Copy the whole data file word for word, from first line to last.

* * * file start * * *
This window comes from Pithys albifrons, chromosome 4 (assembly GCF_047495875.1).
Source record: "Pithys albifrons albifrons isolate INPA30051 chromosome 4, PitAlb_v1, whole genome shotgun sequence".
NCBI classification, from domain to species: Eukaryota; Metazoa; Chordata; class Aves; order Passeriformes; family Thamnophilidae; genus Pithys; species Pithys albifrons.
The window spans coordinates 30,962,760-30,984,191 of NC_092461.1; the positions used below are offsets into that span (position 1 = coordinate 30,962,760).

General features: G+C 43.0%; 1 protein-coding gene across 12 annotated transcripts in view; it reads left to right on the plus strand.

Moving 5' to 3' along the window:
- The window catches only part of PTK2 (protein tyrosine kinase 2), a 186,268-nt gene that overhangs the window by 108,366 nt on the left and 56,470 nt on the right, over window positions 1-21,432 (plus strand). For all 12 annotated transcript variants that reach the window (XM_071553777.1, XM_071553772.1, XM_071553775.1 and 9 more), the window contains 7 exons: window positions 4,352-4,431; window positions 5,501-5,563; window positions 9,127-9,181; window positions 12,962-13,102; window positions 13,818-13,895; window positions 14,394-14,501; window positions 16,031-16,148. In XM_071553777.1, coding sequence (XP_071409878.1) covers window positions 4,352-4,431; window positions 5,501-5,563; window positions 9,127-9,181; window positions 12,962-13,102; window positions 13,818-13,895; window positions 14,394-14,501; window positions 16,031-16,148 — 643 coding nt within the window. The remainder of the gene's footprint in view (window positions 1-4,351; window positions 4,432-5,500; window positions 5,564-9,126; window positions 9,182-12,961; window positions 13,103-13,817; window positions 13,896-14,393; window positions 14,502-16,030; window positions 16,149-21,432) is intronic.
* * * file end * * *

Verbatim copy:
This window comes from Pithys albifrons, chromosome 4 (assembly GCF_047495875.1).
Source record: "Pithys albifrons albifrons isolate INPA30051 chromosome 4, PitAlb_v1, whole genome shotgun sequence".
NCBI classification, from domain to species: Eukaryota; Metazoa; Chordata; class Aves; order Passeriformes; family Thamnophilidae; genus Pithys; species Pithys albifrons.
The window spans coordinates 30,962,760-30,984,191 of NC_092461.1; the positions used below are offsets into that span (position 1 = coordinate 30,962,760).

General features: G+C 43.0%; 1 protein-coding gene across 12 annotated transcripts in view; it reads left to right on the plus strand.

Moving 5' to 3' along the window:
- The window catches only part of PTK2 (protein tyrosine kinase 2), a 186,268-nt gene that overhangs the window by 108,366 nt on the left and 56,470 nt on the right, over window positions 1-21,432 (plus strand). For all 12 annotated transcript variants that reach the window (XM_071553777.1, XM_071553772.1, XM_071553775.1 and 9 more), the window contains 7 exons: window positions 4,352-4,431; window positions 5,501-5,563; window positions 9,127-9,181; window positions 12,962-13,102; window positions 13,818-13,895; window positions 14,394-14,501; window positions 16,031-16,148. In XM_071553777.1, coding sequence (XP_071409878.1) covers window positions 4,352-4,431; window positions 5,501-5,563; window positions 9,127-9,181; window positions 12,962-13,102; window positions 13,818-13,895; window positions 14,394-14,501; window positions 16,031-16,148 — 643 coding nt within the window. The remainder of the gene's footprint in view (window positions 1-4,351; window positions 4,432-5,500; window positions 5,564-9,126; window positions 9,182-12,961; window positions 13,103-13,817; window positions 13,896-14,393; window positions 14,502-16,030; window positions 16,149-21,432) is intronic.